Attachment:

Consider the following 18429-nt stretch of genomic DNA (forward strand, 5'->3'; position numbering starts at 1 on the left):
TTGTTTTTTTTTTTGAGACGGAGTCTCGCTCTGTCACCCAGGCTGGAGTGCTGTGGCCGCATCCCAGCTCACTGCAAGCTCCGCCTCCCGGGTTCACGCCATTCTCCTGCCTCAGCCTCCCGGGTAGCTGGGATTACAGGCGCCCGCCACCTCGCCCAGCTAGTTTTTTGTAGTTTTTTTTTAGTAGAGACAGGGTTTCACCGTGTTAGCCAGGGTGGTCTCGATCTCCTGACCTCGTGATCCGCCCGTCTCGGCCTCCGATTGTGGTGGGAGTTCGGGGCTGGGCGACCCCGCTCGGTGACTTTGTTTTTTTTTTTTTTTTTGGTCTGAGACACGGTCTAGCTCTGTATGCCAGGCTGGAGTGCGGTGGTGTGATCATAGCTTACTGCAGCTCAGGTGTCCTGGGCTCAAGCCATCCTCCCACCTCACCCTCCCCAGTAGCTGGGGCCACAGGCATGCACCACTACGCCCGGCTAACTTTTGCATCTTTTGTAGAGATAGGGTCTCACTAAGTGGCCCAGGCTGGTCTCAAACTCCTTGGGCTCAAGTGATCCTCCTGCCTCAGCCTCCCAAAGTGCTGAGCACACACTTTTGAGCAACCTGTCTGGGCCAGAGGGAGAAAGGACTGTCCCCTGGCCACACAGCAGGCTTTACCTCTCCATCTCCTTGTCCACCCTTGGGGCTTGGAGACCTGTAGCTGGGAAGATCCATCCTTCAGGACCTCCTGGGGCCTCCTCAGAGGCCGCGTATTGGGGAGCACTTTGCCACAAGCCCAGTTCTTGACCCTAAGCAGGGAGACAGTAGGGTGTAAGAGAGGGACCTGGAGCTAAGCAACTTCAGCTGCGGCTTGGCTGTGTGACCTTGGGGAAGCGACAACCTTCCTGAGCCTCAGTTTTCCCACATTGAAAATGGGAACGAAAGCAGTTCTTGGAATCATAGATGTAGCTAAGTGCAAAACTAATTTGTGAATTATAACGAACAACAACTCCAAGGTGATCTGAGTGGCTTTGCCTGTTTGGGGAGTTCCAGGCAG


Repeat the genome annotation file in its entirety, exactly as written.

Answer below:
Consider the following 18429-nt stretch of genomic DNA (forward strand, 5'->3'; position numbering starts at 1 on the left):
TTGTTTTTTTTTTTGAGACGGAGTCTCGCTCTGTCACCCAGGCTGGAGTGCTGTGGCCGCATCCCAGCTCACTGCAAGCTCCGCCTCCCGGGTTCACGCCATTCTCCTGCCTCAGCCTCCCGGGTAGCTGGGATTACAGGCGCCCGCCACCTCGCCCAGCTAGTTTTTTGTAGTTTTTTTTTAGTAGAGACAGGGTTTCACCGTGTTAGCCAGGGTGGTCTCGATCTCCTGACCTCGTGATCCGCCCGTCTCGGCCTCCGATTGTGGTGGGAGTTCGGGGCTGGGCGACCCCGCTCGGTGACTTTGTTTTTTTTTTTTTTTTTGGTCTGAGACACGGTCTAGCTCTGTATGCCAGGCTGGAGTGCGGTGGTGTGATCATAGCTTACTGCAGCTCAGGTGTCCTGGGCTCAAGCCATCCTCCCACCTCACCCTCCCCAGTAGCTGGGGCCACAGGCATGCACCACTACGCCCGGCTAACTTTTGCATCTTTTGTAGAGATAGGGTCTCACTAAGTGGCCCAGGCTGGTCTCAAACTCCTTGGGCTCAAGTGATCCTCCTGCCTCAGCCTCCCAAAGTGCTGAGCACACACTTTTGAGCAACCTGTCTGGGCCAGAGGGAGAAAGGACTGTCCCCTGGCCACACAGCAGGCTTTACCTCTCCATCTCCTTGTCCACCCTTGGGGCTTGGAGACCTGTAGCTGGGAAGATCCATCCTTCAGGACCTCCTGGGGCCTCCTCAGAGGCCGCGTATTGGGGAGCACTTTGCCACAAGCCCAGTTCTTGACCCTAAGCAGGGAGACAGTAGGGTGTAAGAGAGGGACCTGGAGCTAAGCAACTTCAGCTGCGGCTTGGCTGTGTGACCTTGGGGAAGCGACAACCTTCCTGAGCCTCAGTTTTCCCACATTGAAAATGGGAACGAAAGCAGTTCTTGGAATCATAGATGTAGCTAAGTGCAAAACTAATTTGTGAATTATAACGAACAACAACTCCAAGGTGATCTGAGTGGCTTTGCCTGTTTGGGGAGTTCCAGGCAG